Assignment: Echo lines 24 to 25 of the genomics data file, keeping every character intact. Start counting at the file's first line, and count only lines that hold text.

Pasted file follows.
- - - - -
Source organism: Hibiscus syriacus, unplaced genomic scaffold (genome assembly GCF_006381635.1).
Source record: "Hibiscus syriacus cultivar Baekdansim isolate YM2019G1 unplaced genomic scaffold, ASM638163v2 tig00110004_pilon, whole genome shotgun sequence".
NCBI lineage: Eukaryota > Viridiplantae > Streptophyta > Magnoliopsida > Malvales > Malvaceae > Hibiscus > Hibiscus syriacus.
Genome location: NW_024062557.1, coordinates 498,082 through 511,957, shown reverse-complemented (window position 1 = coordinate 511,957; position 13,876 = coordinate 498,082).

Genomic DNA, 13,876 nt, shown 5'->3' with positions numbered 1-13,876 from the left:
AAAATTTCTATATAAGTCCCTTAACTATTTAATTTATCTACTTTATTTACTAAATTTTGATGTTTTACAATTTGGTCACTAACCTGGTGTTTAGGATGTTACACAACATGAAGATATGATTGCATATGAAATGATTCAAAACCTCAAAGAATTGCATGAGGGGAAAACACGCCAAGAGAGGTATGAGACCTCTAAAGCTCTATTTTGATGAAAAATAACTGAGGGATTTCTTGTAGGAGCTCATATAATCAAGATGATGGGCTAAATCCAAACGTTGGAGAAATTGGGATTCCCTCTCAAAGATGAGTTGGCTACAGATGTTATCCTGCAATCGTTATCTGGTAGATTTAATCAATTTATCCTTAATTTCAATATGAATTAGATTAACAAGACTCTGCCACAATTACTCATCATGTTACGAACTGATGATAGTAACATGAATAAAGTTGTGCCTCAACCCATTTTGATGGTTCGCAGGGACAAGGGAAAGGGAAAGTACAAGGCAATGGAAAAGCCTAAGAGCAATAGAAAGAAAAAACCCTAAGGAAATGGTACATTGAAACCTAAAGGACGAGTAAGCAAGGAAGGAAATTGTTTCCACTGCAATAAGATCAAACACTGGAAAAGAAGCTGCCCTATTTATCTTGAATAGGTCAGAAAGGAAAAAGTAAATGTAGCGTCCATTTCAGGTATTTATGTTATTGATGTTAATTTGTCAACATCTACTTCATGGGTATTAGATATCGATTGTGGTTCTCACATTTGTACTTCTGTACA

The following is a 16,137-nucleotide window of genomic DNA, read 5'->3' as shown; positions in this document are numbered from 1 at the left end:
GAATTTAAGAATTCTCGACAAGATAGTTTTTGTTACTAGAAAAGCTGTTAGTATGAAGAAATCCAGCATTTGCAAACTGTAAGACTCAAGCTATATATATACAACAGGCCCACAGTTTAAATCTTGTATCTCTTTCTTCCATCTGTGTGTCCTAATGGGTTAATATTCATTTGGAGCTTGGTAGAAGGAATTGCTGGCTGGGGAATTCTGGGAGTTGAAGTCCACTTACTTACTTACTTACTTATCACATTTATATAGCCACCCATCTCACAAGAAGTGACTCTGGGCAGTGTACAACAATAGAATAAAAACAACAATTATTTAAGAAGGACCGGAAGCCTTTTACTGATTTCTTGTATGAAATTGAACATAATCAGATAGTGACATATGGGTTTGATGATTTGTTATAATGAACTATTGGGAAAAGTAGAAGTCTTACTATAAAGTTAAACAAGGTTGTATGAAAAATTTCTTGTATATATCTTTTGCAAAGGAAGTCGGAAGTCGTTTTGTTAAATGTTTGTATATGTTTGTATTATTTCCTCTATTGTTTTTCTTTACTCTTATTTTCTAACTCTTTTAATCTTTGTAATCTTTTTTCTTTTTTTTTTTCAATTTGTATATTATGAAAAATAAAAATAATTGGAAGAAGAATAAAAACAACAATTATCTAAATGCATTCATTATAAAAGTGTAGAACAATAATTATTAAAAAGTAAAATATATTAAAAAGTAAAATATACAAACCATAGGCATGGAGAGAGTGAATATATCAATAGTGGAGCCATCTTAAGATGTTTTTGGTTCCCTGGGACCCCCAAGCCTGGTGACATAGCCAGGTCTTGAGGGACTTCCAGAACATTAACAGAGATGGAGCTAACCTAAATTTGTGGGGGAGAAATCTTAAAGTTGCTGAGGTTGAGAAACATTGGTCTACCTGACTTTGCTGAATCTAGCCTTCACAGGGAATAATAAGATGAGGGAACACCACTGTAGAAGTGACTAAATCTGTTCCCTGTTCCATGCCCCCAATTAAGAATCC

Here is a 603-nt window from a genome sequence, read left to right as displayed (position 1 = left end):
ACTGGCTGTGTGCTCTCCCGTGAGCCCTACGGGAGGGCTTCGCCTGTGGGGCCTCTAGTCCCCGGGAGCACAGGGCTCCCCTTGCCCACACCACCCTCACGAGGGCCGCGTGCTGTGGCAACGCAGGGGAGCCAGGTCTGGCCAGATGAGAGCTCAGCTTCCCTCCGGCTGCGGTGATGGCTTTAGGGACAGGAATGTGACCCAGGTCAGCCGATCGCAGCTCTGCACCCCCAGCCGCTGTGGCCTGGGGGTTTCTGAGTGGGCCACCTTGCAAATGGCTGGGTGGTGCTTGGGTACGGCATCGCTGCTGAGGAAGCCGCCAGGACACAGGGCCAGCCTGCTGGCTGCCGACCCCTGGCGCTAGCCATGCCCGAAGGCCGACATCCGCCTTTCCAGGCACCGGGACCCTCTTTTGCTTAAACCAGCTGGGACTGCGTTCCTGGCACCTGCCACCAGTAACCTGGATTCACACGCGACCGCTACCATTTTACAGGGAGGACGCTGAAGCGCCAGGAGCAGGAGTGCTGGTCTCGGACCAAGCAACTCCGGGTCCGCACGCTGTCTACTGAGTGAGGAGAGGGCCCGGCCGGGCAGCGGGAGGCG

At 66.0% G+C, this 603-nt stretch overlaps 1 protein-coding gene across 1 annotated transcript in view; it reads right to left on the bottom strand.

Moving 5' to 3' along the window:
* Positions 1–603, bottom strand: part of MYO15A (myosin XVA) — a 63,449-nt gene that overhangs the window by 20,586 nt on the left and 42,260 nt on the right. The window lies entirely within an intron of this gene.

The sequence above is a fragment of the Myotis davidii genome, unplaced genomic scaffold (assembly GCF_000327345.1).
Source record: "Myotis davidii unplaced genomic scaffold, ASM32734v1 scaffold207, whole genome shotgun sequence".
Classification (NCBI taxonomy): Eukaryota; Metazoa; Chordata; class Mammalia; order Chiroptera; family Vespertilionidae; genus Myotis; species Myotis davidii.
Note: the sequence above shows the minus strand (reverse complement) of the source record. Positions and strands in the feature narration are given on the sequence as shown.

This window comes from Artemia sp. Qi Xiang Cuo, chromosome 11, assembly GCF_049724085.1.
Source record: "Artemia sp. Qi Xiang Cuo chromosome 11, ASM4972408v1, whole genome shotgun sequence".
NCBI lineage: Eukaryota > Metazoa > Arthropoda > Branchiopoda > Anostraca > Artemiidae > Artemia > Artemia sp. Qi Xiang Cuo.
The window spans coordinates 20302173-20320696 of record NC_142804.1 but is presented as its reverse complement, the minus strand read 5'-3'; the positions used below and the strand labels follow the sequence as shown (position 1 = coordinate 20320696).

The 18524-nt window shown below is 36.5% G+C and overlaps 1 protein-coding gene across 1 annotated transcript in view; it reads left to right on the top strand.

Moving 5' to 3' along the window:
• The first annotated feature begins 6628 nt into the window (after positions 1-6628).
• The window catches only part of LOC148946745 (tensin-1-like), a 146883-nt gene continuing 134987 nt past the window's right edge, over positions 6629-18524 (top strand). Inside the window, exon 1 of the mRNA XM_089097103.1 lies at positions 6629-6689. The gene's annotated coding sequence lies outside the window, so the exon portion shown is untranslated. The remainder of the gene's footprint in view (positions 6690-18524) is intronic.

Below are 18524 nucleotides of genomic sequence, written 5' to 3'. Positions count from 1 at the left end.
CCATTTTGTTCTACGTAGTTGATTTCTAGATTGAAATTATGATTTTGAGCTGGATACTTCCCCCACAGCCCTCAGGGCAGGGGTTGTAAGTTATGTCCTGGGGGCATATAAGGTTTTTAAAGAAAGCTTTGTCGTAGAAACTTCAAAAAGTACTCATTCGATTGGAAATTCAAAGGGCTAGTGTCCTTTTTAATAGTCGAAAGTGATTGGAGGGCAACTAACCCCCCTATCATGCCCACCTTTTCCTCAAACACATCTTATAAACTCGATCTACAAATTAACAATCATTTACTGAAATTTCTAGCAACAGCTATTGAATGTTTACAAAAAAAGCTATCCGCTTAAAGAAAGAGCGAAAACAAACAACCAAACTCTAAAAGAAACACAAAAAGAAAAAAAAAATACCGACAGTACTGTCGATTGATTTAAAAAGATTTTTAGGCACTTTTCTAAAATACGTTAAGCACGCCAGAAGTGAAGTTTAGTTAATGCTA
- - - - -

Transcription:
• The first annotated feature begins 6628 nt into the window (after positions 1-6628).
• The window catches only part of LOC148946745 (tensin-1-like), a 146883-nt gene continuing 134987 nt past the window's right edge, over positions 6629-18524 (top strand). Inside the window, exon 1 of the mRNA XM_089097103.1 lies at positions 6629-6689. The gene's annotated coding sequence lies outside the window, so the exon portion shown is untranslated. The remainder of the gene's footprint in view (positions 6690-18524) is intronic.